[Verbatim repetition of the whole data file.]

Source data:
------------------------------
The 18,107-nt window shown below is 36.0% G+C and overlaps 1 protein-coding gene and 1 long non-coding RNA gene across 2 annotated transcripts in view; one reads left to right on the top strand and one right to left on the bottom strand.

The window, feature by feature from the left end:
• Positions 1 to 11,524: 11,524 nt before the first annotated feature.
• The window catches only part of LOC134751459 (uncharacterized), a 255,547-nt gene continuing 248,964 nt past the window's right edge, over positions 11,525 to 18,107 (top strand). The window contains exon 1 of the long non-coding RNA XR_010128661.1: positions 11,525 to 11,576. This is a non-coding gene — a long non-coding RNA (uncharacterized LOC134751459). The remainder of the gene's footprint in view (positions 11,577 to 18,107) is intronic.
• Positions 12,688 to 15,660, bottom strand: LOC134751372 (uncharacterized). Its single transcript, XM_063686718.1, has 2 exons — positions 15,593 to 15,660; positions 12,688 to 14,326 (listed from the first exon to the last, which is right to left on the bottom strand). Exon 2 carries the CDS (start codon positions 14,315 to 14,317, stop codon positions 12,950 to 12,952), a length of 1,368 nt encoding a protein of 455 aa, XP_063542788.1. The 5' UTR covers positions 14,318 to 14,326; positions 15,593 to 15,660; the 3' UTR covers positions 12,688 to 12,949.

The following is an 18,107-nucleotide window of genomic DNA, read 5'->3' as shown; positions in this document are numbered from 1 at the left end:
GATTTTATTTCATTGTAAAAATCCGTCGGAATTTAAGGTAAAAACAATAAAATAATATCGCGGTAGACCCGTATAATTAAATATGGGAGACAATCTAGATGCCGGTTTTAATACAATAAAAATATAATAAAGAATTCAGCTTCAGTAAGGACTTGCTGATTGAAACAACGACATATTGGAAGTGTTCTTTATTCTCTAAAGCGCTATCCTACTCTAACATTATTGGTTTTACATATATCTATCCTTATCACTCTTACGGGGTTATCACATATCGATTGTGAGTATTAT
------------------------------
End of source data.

The 18,107-nt window shown below is 36.0% G+C and overlaps 1 protein-coding gene and 1 long non-coding RNA gene across 2 annotated transcripts in view; one reads left to right on the top strand and one right to left on the bottom strand.

The window, feature by feature from the left end:
• Positions 1 to 11,524: 11,524 nt before the first annotated feature.
• The window catches only part of LOC134751459 (uncharacterized), a 255,547-nt gene continuing 248,964 nt past the window's right edge, over positions 11,525 to 18,107 (top strand). The window contains exon 1 of the long non-coding RNA XR_010128661.1: positions 11,525 to 11,576. This is a non-coding gene — a long non-coding RNA (uncharacterized LOC134751459). The remainder of the gene's footprint in view (positions 11,577 to 18,107) is intronic.
• Positions 12,688 to 15,660, bottom strand: LOC134751372 (uncharacterized). Its single transcript, XM_063686718.1, has 2 exons — positions 15,593 to 15,660; positions 12,688 to 14,326 (listed from the first exon to the last, which is right to left on the bottom strand). Exon 2 carries the CDS (start codon positions 14,315 to 14,317, stop codon positions 12,950 to 12,952), a length of 1,368 nt encoding a protein of 455 aa, XP_063542788.1. The 5' UTR covers positions 14,318 to 14,326; positions 15,593 to 15,660; the 3' UTR covers positions 12,688 to 12,949.

The following is an 18,107-nucleotide window of genomic DNA, read 5'->3' as shown; positions in this document are numbered from 1 at the left end:
GATTTTATTTCATTGTAAAAATCCGTCGGAATTTAAGGTAAAAACAATAAAATAATATCGCGGTAGACCCGTATAATTAAATATGGGAGACAATCTAGATGCCGGTTTTAATACAATAAAAATATAATAAAGAATTCAGCTTCAGTAAGGACTTGCTGATTGAAACAACGACATATTGGAAGTGTTCTTTATTCTCTAAAGCGCTATCCTACTCTAACATTATTGGTTTTACATATATCTATCCTTATCACTCTTACGGGGTTATCACATATCGATTGTGAGTATTAT